Dental Health

Dentists and Methamphetamines: Detecting Addiction and Preventing Relapse

Because of methamphetamine’s caustic effect on oral hygiene, dentists play a frontline role in spotting patients that have a meth addiction. A dentist that spots possible meth abuse and talks to a patient can increase the chance of intervention and treatment. As patients recover, dentists can use diagnostic tools and cosmetic tools like dental implants that may help patients regain their confidence. With greater self-esteem, patients feel confidence to build positive relationships that can both prevent relapse and allow them to reclaim their lives.


What Are Some Common Signs of Methamphetamine Abuse?

Dentists and dental hygienists may spot a patient’s meth abuse before anyone else. For example, dental professionals may notice discolored, rotting or even broken teeth during a cleaning or routine exam. In addition to eroding oral health, some users experience drastic weight loss. Hair and skin, like teeth, begin to deteriorate and produce a distinct body odor that smells like ammonia. Even in a bright room, meth users often have dilated pupils, and they often have burn marks on their fingers. They may also experience violent mood swings, hallucinations and hyperhidrosis, or excessive sweating.

What to Do When Patients Show Signs of Meth Addiction?

In a busy clinic, dentists may feel that they have no time to talk to patients about addiction. However, initiating a conversation about meth abuse could have a more positive impact than any discussion about oral health. If dentists suspect that they’re treating a meth user, they can use screening tools such as CRAFFT or CAGE-AID to talk to patients. CRAFFT was created for minors by the American Academy of Pediatrics, while CAGE-AID is geared toward adults.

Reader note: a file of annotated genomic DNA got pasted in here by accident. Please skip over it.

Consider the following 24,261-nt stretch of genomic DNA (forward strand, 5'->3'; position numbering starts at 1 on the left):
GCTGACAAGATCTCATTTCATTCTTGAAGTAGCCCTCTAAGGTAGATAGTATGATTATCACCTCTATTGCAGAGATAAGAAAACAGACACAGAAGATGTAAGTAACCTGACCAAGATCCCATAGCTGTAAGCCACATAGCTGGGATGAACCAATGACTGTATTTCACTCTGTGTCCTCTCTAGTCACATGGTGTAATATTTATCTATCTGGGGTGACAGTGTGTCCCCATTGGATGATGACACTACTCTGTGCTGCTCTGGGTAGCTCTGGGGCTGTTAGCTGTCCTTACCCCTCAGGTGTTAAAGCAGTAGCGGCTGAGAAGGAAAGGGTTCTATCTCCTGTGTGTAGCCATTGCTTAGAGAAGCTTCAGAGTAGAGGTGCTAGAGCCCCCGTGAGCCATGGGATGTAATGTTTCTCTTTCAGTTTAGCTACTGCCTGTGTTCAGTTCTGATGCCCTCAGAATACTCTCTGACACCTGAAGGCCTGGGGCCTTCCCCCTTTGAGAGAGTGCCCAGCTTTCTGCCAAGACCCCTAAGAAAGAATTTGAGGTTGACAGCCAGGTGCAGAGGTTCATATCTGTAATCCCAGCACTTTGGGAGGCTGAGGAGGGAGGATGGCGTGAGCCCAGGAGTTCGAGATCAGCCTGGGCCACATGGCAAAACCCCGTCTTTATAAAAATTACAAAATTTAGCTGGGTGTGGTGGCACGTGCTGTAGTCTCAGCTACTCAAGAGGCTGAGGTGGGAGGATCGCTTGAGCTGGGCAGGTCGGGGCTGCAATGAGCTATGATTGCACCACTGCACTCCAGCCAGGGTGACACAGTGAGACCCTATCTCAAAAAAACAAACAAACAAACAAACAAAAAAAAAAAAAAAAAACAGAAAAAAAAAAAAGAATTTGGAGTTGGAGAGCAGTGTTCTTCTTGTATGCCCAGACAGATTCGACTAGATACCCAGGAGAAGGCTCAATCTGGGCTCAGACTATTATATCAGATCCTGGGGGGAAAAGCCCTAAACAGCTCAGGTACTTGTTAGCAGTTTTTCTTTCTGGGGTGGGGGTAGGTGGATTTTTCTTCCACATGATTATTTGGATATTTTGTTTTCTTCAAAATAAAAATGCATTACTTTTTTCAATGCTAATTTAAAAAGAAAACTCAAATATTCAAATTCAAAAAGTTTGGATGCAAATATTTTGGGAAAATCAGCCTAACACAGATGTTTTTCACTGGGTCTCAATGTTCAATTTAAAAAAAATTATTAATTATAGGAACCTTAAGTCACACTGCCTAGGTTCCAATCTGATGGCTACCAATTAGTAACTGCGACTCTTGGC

Start by asking patients if they’re willing to discuss a sensitive subject. Assure the patient, whether adolescent or adult, that the conversation will remain confidential until they decide to include others. Ask them whether they have either experimented with or are regularly using mind-altering drugs. If a minor patient admits to using methamphetamines, then ask each of these CRAFFT questions:

  • C—Have you ever ridden in a car with a driver that was high, or have you ever driven yourself around while high?
  • R—Do you use meth to lose weight, get more energy or just feel a little more relaxed?
  • A—Do you use meth when you’re alone?
  • F—Have you forgotten things that you’ve done while you’ve been high?
  • F—Have family and friends suggested that you cut back on your use?
  • T—Has meth use ever gotten you into trouble?

For an adult patient, use CAGE:

  • C—Have you thought about cutting down on your meth use?
  • A—Has anyone ever told you that they’ve been annoyed with you while you were using?
  • G—Does using meth make you feel guilty?
  • E—Do you use meth as an eye-opener first thing in the morning to steady your nerves?

For patients that answer one of the questions with a “yes”, provide non-confrontational advice such as, “I recommend that you stop experimenting with meth at this time. I can already see the effects on your teeth, and I don’t want the problem to get worse”. When patients answer two or more questions with a “yes”, then recommend a four-step approach. Depending on the patient’s wishes, dentists can collaborate with a primary care doctor or mental health professional to increase accountability. If one step fails, then the patient agrees to proceed to the next step:

  1. Let patient try to cut back on his or her own.
  2. Try a period of abstinence lasting three to six months.
  3. Seek community support from a group like Crystal Meth Anonymous.
  4. Enroll in inpatient or outpatient drug treatment.

Helping Patients Recover

Many methamphetamine users experience irreversible tooth decay. Treatments like dentures, dental implants or overdentures can enhance a patient’s self-confidence during the recovery process. If patients can’t afford cosmetic dentistry, then dentists can consider offering the treatments on an income-based sliding cost scale.

From the earliest stages of addiction to the struggles of the recovery process, dentists play a crucial role in detecting and addressing methamphetamine abuse in their patients. By breaking the silence and initiating a conversation about meth, dentists may save both their patients’ teeth and their lives.